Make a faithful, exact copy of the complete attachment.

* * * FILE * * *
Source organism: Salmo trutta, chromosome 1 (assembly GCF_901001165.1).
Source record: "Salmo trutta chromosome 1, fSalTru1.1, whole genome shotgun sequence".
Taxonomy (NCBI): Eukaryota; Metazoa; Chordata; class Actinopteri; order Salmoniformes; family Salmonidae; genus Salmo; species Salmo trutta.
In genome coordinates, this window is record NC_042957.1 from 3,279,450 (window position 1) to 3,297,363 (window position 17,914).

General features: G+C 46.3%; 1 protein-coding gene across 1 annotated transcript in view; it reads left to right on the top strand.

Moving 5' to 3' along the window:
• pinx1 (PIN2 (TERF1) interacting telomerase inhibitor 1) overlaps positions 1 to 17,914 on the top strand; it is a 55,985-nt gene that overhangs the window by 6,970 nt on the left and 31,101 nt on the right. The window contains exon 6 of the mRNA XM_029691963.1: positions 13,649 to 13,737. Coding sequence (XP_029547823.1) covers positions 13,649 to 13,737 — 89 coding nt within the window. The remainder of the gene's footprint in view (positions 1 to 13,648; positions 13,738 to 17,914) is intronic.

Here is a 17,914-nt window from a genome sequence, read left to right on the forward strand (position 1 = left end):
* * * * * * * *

Source organism: Salmo trutta, chromosome 1 (assembly GCF_901001165.1).
Source record: "Salmo trutta chromosome 1, fSalTru1.1, whole genome shotgun sequence".
Taxonomy (NCBI): Eukaryota; Metazoa; Chordata; class Actinopteri; order Salmoniformes; family Salmonidae; genus Salmo; species Salmo trutta.
In genome coordinates, this window is record NC_042957.1 from 3,279,450 (window position 1) to 3,297,363 (window position 17,914).

General features: G+C 46.3%; 1 protein-coding gene across 1 annotated transcript in view; it reads left to right on the top strand.

Moving 5' to 3' along the window:
• pinx1 (PIN2 (TERF1) interacting telomerase inhibitor 1) overlaps positions 1 to 17,914 on the top strand; it is a 55,985-nt gene that overhangs the window by 6,970 nt on the left and 31,101 nt on the right. The window contains exon 6 of the mRNA XM_029691963.1: positions 13,649 to 13,737. Coding sequence (XP_029547823.1) covers positions 13,649 to 13,737 — 89 coding nt within the window. The remainder of the gene's footprint in view (positions 1 to 13,648; positions 13,738 to 17,914) is intronic.

Here is a 17,914-nt window from a genome sequence, read left to right on the forward strand (position 1 = left end):